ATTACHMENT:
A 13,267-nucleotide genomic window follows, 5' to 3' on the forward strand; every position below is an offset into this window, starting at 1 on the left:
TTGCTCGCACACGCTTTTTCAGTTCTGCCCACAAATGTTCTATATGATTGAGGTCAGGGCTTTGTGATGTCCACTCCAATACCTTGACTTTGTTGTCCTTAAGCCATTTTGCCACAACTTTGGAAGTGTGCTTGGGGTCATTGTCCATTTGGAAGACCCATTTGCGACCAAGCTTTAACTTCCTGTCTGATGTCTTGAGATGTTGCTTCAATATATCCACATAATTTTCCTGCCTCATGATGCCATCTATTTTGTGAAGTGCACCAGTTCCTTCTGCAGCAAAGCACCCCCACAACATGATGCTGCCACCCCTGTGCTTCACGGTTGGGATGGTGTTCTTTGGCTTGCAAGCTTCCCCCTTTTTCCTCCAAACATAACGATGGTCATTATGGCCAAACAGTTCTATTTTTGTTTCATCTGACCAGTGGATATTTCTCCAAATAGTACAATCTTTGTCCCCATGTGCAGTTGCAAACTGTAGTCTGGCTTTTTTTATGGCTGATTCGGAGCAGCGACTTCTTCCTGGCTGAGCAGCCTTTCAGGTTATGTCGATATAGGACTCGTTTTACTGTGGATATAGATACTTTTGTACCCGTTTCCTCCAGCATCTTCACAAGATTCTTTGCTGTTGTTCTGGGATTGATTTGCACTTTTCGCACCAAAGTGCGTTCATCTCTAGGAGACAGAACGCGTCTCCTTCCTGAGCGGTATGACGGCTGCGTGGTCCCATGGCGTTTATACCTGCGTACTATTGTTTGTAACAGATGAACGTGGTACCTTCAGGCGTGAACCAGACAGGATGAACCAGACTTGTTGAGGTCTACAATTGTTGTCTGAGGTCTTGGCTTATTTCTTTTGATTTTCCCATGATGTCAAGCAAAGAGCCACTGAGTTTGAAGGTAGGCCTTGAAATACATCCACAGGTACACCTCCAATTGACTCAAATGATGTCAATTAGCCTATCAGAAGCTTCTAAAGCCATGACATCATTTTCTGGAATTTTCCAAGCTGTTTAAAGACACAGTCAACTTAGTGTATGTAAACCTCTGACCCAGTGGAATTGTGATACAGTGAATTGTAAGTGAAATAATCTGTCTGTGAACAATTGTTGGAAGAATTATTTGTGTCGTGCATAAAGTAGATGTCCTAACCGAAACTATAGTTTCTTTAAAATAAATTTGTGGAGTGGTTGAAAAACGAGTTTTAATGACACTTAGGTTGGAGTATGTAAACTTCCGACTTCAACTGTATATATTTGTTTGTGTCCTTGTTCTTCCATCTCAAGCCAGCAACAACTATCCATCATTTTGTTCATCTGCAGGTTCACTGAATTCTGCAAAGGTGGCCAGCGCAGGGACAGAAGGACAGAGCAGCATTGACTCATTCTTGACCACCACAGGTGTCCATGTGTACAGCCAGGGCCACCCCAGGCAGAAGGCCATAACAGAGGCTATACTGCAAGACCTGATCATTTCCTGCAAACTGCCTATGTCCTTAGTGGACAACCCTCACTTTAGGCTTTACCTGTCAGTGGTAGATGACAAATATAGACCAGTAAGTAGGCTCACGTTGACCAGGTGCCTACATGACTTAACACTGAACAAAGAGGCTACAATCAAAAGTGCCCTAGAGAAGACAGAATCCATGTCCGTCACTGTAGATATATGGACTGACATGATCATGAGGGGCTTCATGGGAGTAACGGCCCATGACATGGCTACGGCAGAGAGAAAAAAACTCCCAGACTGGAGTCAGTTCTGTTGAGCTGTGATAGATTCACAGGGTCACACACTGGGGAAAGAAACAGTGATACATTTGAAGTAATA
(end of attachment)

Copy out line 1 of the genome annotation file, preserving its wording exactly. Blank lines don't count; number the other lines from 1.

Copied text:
A 13,267-nucleotide genomic window follows, 5' to 3' on the forward strand; every position below is an offset into this window, starting at 1 on the left: